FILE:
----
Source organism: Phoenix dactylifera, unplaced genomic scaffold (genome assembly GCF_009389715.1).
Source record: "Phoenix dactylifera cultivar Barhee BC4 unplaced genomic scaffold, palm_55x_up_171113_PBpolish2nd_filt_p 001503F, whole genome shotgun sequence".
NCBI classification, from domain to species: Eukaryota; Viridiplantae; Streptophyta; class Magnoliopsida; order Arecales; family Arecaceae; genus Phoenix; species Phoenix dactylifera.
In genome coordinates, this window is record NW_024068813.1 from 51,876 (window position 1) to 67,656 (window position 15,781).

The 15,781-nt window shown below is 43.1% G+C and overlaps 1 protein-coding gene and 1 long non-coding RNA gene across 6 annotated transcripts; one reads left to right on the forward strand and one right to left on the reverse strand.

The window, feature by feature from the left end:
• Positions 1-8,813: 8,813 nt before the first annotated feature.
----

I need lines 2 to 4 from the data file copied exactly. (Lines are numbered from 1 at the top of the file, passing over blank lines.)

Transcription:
Source record: "Phoenix dactylifera cultivar Barhee BC4 unplaced genomic scaffold, palm_55x_up_171113_PBpolish2nd_filt_p 001503F, whole genome shotgun sequence".
NCBI classification, from domain to species: Eukaryota; Viridiplantae; Streptophyta; class Magnoliopsida; order Arecales; family Arecaceae; genus Phoenix; species Phoenix dactylifera.
In genome coordinates, this window is record NW_024068813.1 from 51,876 (window position 1) to 67,656 (window position 15,781).